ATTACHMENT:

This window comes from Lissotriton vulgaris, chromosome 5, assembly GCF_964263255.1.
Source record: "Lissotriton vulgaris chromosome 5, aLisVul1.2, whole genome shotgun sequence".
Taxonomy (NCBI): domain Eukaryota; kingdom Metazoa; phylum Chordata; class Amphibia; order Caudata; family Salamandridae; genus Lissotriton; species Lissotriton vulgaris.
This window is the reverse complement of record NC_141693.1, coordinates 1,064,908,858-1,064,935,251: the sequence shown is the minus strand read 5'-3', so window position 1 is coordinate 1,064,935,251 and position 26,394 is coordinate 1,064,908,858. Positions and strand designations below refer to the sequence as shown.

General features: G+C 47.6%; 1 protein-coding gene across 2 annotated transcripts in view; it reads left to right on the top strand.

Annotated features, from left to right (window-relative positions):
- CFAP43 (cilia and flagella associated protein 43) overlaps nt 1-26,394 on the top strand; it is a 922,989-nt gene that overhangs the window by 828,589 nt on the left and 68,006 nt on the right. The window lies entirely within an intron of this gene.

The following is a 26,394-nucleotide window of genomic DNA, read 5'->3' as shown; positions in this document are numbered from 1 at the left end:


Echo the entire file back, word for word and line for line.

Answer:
This window comes from Lissotriton vulgaris, chromosome 5, assembly GCF_964263255.1.
Source record: "Lissotriton vulgaris chromosome 5, aLisVul1.2, whole genome shotgun sequence".
Taxonomy (NCBI): domain Eukaryota; kingdom Metazoa; phylum Chordata; class Amphibia; order Caudata; family Salamandridae; genus Lissotriton; species Lissotriton vulgaris.
This window is the reverse complement of record NC_141693.1, coordinates 1,064,908,858-1,064,935,251: the sequence shown is the minus strand read 5'-3', so window position 1 is coordinate 1,064,935,251 and position 26,394 is coordinate 1,064,908,858. Positions and strand designations below refer to the sequence as shown.

General features: G+C 47.6%; 1 protein-coding gene across 2 annotated transcripts in view; it reads left to right on the top strand.

Annotated features, from left to right (window-relative positions):
- CFAP43 (cilia and flagella associated protein 43) overlaps nt 1-26,394 on the top strand; it is a 922,989-nt gene that overhangs the window by 828,589 nt on the left and 68,006 nt on the right. The window lies entirely within an intron of this gene.

The following is a 26,394-nucleotide window of genomic DNA, read 5'->3' as shown; positions in this document are numbered from 1 at the left end: